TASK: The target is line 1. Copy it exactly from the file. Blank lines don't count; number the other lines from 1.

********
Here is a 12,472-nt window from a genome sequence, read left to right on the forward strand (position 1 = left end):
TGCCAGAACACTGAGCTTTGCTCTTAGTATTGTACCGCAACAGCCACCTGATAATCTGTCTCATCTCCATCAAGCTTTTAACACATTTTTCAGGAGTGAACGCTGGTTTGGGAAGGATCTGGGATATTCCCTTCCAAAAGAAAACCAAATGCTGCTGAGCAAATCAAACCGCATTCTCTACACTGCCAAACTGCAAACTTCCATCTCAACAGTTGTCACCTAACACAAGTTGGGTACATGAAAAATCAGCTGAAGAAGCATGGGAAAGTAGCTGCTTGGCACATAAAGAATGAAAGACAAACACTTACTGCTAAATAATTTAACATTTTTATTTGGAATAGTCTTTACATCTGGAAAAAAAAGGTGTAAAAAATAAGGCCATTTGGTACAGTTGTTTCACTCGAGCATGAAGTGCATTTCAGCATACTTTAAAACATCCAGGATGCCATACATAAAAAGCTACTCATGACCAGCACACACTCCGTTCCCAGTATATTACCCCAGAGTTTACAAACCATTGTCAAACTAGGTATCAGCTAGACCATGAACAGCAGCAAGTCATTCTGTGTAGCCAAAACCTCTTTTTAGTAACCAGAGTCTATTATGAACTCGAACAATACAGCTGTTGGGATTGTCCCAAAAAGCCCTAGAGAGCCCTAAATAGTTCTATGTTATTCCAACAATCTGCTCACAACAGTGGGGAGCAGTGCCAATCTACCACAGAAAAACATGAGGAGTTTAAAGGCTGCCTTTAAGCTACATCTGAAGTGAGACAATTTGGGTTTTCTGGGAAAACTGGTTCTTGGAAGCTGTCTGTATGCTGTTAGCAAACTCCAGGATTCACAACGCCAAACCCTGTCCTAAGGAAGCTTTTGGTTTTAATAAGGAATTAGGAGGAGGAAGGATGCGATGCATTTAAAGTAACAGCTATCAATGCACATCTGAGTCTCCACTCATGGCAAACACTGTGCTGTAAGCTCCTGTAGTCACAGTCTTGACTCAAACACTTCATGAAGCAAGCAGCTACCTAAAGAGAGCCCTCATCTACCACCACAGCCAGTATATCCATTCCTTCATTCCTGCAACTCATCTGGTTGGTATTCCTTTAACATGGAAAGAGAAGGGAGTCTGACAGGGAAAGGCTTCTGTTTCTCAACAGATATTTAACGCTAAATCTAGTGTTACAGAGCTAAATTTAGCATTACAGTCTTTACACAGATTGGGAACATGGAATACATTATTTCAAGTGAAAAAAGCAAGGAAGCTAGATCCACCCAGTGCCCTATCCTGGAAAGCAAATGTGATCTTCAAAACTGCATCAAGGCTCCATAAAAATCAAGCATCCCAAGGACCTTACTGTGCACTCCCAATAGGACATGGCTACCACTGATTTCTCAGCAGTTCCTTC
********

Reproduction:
Here is a 12,472-nt window from a genome sequence, read left to right on the forward strand (position 1 = left end):